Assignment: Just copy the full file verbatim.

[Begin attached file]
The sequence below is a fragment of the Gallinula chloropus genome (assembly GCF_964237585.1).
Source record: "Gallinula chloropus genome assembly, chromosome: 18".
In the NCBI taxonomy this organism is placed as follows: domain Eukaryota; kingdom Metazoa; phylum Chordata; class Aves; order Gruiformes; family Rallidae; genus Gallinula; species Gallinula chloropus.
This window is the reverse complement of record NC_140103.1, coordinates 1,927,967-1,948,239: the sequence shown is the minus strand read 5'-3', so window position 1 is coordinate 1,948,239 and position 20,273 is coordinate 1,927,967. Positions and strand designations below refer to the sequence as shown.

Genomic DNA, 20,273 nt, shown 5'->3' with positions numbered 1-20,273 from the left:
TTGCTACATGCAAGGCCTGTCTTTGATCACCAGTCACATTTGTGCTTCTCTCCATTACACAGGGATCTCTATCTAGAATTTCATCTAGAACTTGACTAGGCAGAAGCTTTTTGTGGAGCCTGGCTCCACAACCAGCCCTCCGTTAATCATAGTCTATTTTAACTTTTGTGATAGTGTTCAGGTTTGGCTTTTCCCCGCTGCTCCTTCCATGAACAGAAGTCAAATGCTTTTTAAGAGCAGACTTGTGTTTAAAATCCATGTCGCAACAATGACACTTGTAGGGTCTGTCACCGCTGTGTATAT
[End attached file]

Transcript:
The sequence below is a fragment of the Gallinula chloropus genome (assembly GCF_964237585.1).
Source record: "Gallinula chloropus genome assembly, chromosome: 18".
In the NCBI taxonomy this organism is placed as follows: domain Eukaryota; kingdom Metazoa; phylum Chordata; class Aves; order Gruiformes; family Rallidae; genus Gallinula; species Gallinula chloropus.
This window is the reverse complement of record NC_140103.1, coordinates 1,927,967-1,948,239: the sequence shown is the minus strand read 5'-3', so window position 1 is coordinate 1,948,239 and position 20,273 is coordinate 1,927,967. Positions and strand designations below refer to the sequence as shown.

Genomic DNA, 20,273 nt, shown 5'->3' with positions numbered 1-20,273 from the left:
TTGCTACATGCAAGGCCTGTCTTTGATCACCAGTCACATTTGTGCTTCTCTCCATTACACAGGGATCTCTATCTAGAATTTCATCTAGAACTTGACTAGGCAGAAGCTTTTTGTGGAGCCTGGCTCCACAACCAGCCCTCCGTTAATCATAGTCTATTTTAACTTTTGTGATAGTGTTCAGGTTTGGCTTTTCCCCGCTGCTCCTTCCATGAACAGAAGTCAAATGCTTTTTAAGAGCAGACTTGTGTTTAAAATCCATGTCGCAACAATGACACTTGTAGGGTCTGTCACCGCTGTGTATAT